Koch blames racial strife, drugs for ills facing U.S.

October 14, 1992|By David Michael Ettlin | David Michael Ettlin,Staff Writer

Crime, drugs and racial hostility are tearing apart the American social fabric, former New York Mayor Ed Koch told a Johns Hopkins University audience last night, and offered a few ideas for mending it.

The military should be called on for a major role in a now-non-existent war on drugs, Mr. Koch said. And drug criminals belong in prisons -- to be built by the federal government in the deserts and Alaska, he said -- and should not get out until they complete mandatory treatment and a high school education.

Every youth would face mandatory national service, with neither social standing nor deferments to create unfairness, said Mr. Koch, the first speaker in the 1992 Milton S. Eisenhower Symposium series.

The theme of the annual symposium, named for the late Johns Hopkins president, is chosen by undergraduate students who organize the program, hire speakers and raise the money to pay their fees. This year's focus is "America in Decline: Crisis or Illusion?" Other speakers range from rap star Kris Parker/KRS-ONE to historian Arthur Schlesinger Jr.

Addressing an audience of about 400 people in Shriver Hall, Mr. Koch said racial strife is a chief cause of the tearing of the social fabric, in part because race seems a factor in violent crime. He said he had seen nothing to refute statistics showing that 45 percent of violent crimes are committed by black offenders, far disproportionate to the 12 percent of the population that blacks represent.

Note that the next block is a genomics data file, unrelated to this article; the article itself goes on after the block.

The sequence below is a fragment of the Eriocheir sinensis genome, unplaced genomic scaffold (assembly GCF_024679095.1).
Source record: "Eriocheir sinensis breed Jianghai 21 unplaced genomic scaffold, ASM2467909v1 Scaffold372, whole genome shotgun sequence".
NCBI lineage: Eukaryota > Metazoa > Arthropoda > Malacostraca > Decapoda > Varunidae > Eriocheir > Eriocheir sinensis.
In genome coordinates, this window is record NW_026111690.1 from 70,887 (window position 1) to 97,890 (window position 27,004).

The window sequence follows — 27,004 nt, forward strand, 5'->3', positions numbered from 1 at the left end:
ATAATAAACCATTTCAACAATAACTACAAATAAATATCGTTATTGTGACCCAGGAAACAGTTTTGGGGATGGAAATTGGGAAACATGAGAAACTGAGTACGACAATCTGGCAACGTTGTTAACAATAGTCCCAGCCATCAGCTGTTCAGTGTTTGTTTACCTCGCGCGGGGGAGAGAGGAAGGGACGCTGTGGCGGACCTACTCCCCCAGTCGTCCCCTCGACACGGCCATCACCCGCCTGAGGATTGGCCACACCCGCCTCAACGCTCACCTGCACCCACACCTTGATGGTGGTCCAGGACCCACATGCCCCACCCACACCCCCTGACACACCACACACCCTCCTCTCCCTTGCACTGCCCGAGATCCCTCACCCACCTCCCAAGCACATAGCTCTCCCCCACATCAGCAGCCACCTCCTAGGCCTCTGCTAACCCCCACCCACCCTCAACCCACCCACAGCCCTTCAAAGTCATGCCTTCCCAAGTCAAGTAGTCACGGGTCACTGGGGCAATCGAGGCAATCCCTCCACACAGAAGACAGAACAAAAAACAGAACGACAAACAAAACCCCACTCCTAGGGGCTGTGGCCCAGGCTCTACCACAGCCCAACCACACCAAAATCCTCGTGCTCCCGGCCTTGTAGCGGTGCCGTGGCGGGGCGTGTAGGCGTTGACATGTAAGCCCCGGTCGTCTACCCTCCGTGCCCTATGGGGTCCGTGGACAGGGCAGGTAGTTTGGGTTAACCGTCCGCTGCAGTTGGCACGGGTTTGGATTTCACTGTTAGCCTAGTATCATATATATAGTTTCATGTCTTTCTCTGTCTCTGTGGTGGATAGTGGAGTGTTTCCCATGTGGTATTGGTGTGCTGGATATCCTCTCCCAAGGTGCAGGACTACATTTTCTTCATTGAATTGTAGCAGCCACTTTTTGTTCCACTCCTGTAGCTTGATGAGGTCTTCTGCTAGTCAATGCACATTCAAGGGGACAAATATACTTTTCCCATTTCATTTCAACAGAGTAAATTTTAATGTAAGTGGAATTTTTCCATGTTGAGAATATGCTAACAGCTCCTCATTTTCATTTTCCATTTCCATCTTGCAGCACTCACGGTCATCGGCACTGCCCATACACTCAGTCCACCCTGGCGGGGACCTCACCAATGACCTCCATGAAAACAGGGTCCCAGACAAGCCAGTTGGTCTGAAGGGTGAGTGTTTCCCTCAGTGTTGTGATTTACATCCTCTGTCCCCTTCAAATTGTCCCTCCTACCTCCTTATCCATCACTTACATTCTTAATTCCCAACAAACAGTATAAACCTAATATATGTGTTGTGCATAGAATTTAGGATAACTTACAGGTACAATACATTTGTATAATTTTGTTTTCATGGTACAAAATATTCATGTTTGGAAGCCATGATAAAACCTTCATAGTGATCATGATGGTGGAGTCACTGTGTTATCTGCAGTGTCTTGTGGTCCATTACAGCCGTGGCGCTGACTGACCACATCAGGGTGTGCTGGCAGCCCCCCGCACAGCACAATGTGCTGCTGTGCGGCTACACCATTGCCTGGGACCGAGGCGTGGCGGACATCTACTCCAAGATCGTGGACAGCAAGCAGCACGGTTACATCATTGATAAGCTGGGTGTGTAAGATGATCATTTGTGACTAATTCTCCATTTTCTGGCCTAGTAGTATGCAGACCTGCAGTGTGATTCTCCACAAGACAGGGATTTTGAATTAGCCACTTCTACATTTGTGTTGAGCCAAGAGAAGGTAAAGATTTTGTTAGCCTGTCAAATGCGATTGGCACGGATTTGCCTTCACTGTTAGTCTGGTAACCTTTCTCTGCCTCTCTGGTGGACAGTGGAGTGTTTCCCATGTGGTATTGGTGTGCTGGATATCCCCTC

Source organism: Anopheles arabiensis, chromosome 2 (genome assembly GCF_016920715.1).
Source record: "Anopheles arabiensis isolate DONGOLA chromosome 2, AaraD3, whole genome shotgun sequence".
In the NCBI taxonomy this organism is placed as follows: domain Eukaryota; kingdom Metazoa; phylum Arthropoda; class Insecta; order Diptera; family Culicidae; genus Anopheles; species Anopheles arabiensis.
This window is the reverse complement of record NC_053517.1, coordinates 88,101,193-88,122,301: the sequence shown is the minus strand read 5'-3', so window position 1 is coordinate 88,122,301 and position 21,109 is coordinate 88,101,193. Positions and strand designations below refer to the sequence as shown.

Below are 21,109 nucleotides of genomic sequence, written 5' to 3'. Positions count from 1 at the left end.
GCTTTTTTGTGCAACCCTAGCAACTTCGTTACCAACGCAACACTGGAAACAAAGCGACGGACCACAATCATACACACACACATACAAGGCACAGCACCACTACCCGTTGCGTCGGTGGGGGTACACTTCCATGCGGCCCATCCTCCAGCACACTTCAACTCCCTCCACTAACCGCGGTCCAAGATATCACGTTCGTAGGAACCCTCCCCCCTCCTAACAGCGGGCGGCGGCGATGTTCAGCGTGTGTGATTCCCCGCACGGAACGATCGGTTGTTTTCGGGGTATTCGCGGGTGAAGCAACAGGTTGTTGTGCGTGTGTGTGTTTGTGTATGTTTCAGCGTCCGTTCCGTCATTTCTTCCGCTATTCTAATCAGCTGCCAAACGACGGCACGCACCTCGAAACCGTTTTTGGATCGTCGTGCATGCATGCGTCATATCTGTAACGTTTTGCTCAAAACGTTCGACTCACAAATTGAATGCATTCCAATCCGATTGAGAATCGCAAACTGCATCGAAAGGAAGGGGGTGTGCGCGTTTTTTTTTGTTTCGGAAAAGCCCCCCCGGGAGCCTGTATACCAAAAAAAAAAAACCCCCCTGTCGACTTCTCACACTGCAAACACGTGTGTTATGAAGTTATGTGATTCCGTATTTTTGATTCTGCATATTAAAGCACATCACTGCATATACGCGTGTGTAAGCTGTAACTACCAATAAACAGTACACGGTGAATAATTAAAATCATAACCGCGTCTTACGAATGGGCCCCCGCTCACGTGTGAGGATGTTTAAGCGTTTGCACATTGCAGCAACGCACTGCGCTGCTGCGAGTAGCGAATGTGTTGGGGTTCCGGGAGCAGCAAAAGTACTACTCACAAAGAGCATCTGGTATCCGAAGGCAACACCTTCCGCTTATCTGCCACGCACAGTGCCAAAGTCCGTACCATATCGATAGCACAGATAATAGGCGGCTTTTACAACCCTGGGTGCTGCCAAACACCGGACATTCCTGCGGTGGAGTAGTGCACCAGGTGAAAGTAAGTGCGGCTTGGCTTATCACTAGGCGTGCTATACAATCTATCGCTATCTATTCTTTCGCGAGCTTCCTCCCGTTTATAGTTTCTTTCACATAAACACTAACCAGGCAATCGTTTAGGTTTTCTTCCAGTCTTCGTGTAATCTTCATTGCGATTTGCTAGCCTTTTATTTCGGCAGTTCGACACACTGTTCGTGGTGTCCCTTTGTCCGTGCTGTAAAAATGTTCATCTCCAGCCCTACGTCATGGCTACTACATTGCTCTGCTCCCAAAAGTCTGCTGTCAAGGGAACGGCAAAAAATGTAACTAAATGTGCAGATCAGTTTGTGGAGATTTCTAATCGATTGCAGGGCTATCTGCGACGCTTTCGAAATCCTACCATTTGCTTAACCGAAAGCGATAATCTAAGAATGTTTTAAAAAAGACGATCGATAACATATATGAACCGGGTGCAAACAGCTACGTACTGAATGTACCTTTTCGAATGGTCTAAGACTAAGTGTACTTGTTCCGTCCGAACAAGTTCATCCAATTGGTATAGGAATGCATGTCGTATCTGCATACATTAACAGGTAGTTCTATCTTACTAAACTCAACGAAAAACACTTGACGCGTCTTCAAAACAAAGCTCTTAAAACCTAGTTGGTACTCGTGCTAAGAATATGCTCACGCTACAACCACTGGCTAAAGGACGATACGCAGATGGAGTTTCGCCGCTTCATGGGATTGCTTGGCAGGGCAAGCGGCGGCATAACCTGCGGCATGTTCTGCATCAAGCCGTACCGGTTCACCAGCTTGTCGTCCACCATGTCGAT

With those crimes largely committed by males, he said, just 6 percent of the population is accounting for nearly half of the crimes.

He was unwilling to blame crime on "root causes" like poverty. Rather, he said, the problem is that "very few people go to jail. You have better odds of getting away with a crime than winning at the tracks."

Mr. Koch said he has long advocated using the military to keep drugs from crossing U.S. borders and once was scoffed at when he presented that idea at West Point. "What could be more important than to protect us from the real enemy -- drugs," Mr. Koch said, observing that "there's no war on drugs . . . there is none. They talk about it."

Mr. Koch endorsed strict military control of U.S. air space to keep out drug smugglers, "using the AWACS planes that protect Saudi Arabia" -- even shooting down aircraft that stray from permitted sectors.

Mr. Koch was critical of those who call for "treatment on demand" for drug addicts, saying that "anyone who wants treatment can get it now. Most people don't want to be treated. They enjoy what they are doing."

In attacking those problems, he said society's "disaffiliated" -- the "underclass" -- must be taken out of the environment where they are most at risk, and he saw national service as the way to provide jobs.

The three-term mayor and former congressman said the only vote he now regrets having made in Washington was to end the military draft. But mandatory national service must be done with fairness, he said, so people who are "black or white, rich or poor, on drugs or off drugs," will be included.

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